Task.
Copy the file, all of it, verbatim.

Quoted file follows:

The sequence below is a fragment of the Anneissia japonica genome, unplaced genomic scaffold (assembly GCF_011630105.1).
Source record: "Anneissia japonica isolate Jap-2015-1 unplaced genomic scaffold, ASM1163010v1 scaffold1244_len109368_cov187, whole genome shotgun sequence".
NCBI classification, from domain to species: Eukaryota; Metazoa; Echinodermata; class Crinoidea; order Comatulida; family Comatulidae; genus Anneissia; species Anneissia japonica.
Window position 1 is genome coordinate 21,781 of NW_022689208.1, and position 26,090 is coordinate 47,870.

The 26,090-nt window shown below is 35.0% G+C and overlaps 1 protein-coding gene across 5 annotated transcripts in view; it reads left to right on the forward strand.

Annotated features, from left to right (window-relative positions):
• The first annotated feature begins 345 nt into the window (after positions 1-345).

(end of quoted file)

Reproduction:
The sequence below is a fragment of the Anneissia japonica genome, unplaced genomic scaffold (assembly GCF_011630105.1).
Source record: "Anneissia japonica isolate Jap-2015-1 unplaced genomic scaffold, ASM1163010v1 scaffold1244_len109368_cov187, whole genome shotgun sequence".
NCBI classification, from domain to species: Eukaryota; Metazoa; Echinodermata; class Crinoidea; order Comatulida; family Comatulidae; genus Anneissia; species Anneissia japonica.
Window position 1 is genome coordinate 21,781 of NW_022689208.1, and position 26,090 is coordinate 47,870.

The 26,090-nt window shown below is 35.0% G+C and overlaps 1 protein-coding gene across 5 annotated transcripts in view; it reads left to right on the forward strand.

Annotated features, from left to right (window-relative positions):
• The first annotated feature begins 345 nt into the window (after positions 1-345).